Hepatitis C drug by Gilead works against all strains in trial

An experimental hepatitis C drug combination from Gilead wiped out multiple strains of the virus, giving the company an advantage over competitors


Gilead shares rose less than 1% to $108.76 at 10:18 am in New York after this succesful trial. Photo: Bloomberg
Gilead shares rose less than 1% to $108.76 at 10:18 am in New York after this succesful trial. Photo: Bloomberg

Boston: An experimental hepatitis C drug combination from Gilead Sciences Inc. wiped out multiple strains of the virus in a large clinical trial, giving the company an advantage against AbbVie Inc. in the race to treat as many patients as possible.

In a trial of 624 patients with any of six strains or genotypes of hepatitis C, Gilead’s experimental combination of velpatasvir and sofosbuvir was effective at clearing the virus 99% of the time after 12 weeks of therapy. Three related trials also showed the drug was successful in treating multiple strains, the company said in a statement on Monday.

“This is a big step forward to proving they’re going to have a pan-genotypic option here,” said Asthika Goonewardene, an analyst at Bloomberg Intelligence. In hepatitis C, “you have a very fragmented market,” Goonewardene said, because of the genetic diversity of the virus, which causes the liver disease.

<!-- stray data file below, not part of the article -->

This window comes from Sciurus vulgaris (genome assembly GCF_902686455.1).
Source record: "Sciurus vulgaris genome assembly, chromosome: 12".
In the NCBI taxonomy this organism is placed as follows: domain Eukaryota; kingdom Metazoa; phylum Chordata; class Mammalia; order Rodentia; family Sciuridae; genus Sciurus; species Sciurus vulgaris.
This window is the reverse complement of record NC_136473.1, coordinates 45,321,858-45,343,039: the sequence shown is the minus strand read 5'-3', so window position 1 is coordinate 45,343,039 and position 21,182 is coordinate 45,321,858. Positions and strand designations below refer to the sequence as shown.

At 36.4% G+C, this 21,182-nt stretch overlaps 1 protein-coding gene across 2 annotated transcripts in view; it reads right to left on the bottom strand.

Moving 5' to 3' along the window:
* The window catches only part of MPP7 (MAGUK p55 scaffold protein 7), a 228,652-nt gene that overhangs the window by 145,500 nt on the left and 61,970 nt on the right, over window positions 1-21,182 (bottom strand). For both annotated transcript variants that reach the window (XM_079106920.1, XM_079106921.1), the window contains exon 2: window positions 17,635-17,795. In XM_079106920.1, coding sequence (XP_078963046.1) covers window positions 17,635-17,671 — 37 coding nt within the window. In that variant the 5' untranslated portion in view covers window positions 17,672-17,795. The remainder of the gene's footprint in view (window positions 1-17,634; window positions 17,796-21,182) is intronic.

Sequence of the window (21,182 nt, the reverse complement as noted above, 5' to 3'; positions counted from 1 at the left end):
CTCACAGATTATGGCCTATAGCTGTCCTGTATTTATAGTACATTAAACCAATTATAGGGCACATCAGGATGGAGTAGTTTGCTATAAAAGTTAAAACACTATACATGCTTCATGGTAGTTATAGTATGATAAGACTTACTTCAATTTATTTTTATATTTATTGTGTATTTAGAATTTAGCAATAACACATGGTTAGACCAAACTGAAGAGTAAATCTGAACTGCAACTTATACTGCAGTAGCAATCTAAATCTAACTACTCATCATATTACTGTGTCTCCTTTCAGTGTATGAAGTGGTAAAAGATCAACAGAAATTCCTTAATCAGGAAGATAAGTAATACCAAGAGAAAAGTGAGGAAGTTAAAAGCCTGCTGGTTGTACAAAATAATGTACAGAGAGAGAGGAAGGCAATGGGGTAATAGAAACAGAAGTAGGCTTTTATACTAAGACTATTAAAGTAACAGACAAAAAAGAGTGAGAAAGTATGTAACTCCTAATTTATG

Gilead shares rose less than 1% to $108.76 at 10:18 am in New York.

Gilead and AbbVie already have drugs on the market for hepatitis C, though they’ve mostly focused on patients with genotype 1, the most common strain in the US. Other strains are more common in different parts of the world. Globally, almost a third of patients suffer from genotype 3, which is more common in India and Southeast Asia.

In a study of patients with genotype 3, 95% of those on the experimental combination were free of the virus after 12 weeks, compared with 80% under an older treatment approach.

Gilead’s existing hepatitis C drugs brought in $12.4 billion last year, even as the company faced criticism over list prices for the medicine that exceed $1,000 a day. Actual prices dropped after Abbvie entered the market and health insurers began inking exclusive deals with the drugmakers in exchange for rebates.

Gilead, based in Foster City, California, said it plans to file for regulatory approval of the combination in the fourth quarter this year. Bloomberg

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